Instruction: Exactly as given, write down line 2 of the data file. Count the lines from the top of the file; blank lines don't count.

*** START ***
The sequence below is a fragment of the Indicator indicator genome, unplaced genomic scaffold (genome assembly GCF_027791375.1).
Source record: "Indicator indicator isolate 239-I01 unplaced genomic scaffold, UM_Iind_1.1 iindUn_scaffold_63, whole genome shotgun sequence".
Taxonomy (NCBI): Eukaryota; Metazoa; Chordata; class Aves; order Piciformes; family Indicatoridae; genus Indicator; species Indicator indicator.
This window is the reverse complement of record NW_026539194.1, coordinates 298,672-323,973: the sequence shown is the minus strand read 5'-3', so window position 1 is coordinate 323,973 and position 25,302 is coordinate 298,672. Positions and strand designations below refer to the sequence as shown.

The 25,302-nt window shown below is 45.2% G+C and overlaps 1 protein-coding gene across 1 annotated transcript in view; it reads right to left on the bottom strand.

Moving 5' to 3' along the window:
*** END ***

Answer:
Source record: "Indicator indicator isolate 239-I01 unplaced genomic scaffold, UM_Iind_1.1 iindUn_scaffold_63, whole genome shotgun sequence".